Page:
Narrating the Closet

The exploration of the ethics and care of presenting vulnerable selves is addressed at length by Adams in A Review of Narrative Ethics. Autoethnography showcases stories as the means in which sensemaking and researcher reflexivity create descriptions and critiques of culture. Adams, Jones, and Ellis write:. A focus is placed a writer's ability to develop writing and representation skills alongside other analytic abilities. Adams switches between first-person and second-person narrationin Living In the Closet: The Time of Being Closeted as a way to "bring readers into my story, inviting them to live my experiences alongside me, feeling how I felt and suggesting how they might, under similar circumstances, act as I did".

Autoethnographers exploring different narrative structures can be seen in Andrew Herrmann's use of layered accounts , Ellis' use of haibun , and the use of autoethnographic film by Rebecca Long and Anne Harris. Among the concepts in qualitative research is "relational responsibility". Researchers should work to make research relationships as collaborative, committed, and reciprocal as possible while taking care to safeguard identities and privacy of participants.

In the critique he also questions how relationally irresponsible he was by including several brief conversations in his work without consent and exploited other's experiences for his own benefit. Similar sentiments are echoed throughout Adams, Jones, and Ellis critiques of their own writing. As an idea that emerged from the tradition of social constructionism and interpretive paradigm, autoethnography challenges the traditional social scientific methodology that emphasizes the criteria for quality in social research developed in terms of validity.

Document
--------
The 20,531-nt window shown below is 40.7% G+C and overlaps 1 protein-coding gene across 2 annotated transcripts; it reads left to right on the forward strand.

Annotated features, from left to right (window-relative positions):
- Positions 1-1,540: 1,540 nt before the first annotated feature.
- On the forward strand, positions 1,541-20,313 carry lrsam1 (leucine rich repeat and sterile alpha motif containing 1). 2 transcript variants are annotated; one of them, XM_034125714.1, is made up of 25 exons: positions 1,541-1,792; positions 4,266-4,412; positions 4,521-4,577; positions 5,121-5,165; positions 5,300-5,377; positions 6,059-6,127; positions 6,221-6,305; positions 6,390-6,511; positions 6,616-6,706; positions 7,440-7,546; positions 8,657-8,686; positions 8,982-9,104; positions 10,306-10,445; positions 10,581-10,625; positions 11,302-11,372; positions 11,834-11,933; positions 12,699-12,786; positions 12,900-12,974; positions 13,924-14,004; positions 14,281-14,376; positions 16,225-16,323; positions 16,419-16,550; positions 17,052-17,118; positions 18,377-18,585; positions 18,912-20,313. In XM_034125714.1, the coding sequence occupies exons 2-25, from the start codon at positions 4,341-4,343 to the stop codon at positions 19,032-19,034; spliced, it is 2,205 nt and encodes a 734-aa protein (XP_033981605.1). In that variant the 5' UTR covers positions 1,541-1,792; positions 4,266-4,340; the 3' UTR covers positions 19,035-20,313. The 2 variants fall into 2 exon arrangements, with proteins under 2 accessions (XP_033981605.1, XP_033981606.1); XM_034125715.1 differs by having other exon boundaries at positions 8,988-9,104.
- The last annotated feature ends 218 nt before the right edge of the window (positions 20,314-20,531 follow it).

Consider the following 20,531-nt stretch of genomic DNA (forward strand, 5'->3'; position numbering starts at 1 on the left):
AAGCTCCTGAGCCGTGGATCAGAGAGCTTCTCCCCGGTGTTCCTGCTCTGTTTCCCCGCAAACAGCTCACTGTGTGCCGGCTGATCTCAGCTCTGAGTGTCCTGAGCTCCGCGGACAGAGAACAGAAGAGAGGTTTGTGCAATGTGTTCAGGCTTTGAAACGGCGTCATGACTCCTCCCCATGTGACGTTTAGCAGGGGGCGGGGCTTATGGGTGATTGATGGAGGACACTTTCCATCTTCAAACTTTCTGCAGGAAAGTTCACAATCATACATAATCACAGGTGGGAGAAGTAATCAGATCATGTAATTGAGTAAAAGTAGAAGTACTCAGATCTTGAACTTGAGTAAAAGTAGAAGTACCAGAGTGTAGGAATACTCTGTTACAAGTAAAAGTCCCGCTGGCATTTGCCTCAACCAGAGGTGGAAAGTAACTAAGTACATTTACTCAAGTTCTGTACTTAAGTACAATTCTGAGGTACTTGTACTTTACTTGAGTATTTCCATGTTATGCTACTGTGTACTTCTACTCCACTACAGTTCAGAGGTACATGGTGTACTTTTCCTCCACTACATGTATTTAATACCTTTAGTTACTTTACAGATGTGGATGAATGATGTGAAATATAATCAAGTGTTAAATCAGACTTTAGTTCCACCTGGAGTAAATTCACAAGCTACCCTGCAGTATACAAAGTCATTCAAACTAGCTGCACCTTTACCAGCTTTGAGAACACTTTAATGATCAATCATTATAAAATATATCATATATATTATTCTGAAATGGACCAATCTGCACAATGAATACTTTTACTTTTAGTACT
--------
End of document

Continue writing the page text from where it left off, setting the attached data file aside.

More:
Carolyn Ellis writes, "In autoethnographic work, I look at validity in terms of what happens to readers as well as to research participants and researchers. To me, validity means that our work seeks verisimilitude; it evokes in readers a feeling that the experience described is lifelike, believable, and possible.

You also can judge validity by whether it helps readers communicate with others different from themselves or offers a way to improve the lives of participants and readers- or even your own" Ellis, , p. In this sense, Ellis emphasizes the "narrative truth" for autoethnographic writings. I believe you should try to construct the story as close to the experience as you can remember it, especially in the initial version. If you do, it will help you work through the meaning and purpose of the story.